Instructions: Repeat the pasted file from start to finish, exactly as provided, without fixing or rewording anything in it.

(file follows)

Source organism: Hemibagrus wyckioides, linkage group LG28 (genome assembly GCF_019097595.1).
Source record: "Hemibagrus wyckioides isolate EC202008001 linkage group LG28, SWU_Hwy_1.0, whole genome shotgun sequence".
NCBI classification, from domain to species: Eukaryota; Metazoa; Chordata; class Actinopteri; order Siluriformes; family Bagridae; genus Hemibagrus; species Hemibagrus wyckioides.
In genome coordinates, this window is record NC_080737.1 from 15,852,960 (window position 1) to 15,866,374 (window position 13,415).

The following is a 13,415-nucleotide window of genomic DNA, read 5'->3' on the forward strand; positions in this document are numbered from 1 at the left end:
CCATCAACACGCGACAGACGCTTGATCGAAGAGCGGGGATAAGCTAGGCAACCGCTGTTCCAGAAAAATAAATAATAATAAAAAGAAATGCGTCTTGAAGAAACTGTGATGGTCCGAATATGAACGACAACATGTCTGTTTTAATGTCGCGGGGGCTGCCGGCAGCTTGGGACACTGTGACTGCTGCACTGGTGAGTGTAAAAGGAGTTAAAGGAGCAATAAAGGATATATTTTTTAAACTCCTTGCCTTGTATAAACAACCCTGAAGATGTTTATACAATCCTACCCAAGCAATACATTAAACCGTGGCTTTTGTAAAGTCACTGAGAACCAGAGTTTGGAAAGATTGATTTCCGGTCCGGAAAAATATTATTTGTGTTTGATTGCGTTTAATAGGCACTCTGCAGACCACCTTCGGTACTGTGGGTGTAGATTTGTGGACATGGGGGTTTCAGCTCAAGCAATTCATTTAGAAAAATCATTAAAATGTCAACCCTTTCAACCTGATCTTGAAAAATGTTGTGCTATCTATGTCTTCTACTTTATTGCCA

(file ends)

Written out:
Source organism: Hemibagrus wyckioides, linkage group LG28 (genome assembly GCF_019097595.1).
Source record: "Hemibagrus wyckioides isolate EC202008001 linkage group LG28, SWU_Hwy_1.0, whole genome shotgun sequence".
NCBI classification, from domain to species: Eukaryota; Metazoa; Chordata; class Actinopteri; order Siluriformes; family Bagridae; genus Hemibagrus; species Hemibagrus wyckioides.
In genome coordinates, this window is record NC_080737.1 from 15,852,960 (window position 1) to 15,866,374 (window position 13,415).

The following is a 13,415-nucleotide window of genomic DNA, read 5'->3' on the forward strand; positions in this document are numbered from 1 at the left end:
CCATCAACACGCGACAGACGCTTGATCGAAGAGCGGGGATAAGCTAGGCAACCGCTGTTCCAGAAAAATAAATAATAATAAAAAGAAATGCGTCTTGAAGAAACTGTGATGGTCCGAATATGAACGACAACATGTCTGTTTTAATGTCGCGGGGGCTGCCGGCAGCTTGGGACACTGTGACTGCTGCACTGGTGAGTGTAAAAGGAGTTAAAGGAGCAATAAAGGATATATTTTTTAAACTCCTTGCCTTGTATAAACAACCCTGAAGATGTTTATACAATCCTACCCAAGCAATACATTAAACCGTGGCTTTTGTAAAGTCACTGAGAACCAGAGTTTGGAAAGATTGATTTCCGGTCCGGAAAAATATTATTTGTGTTTGATTGCGTTTAATAGGCACTCTGCAGACCACCTTCGGTACTGTGGGTGTAGATTTGTGGACATGGGGGTTTCAGCTCAAGCAATTCATTTAGAAAAATCATTAAAATGTCAACCCTTTCAACCTGATCTTGAAAAATGTTGTGCTATCTATGTCTTCTACTTTATTGCCA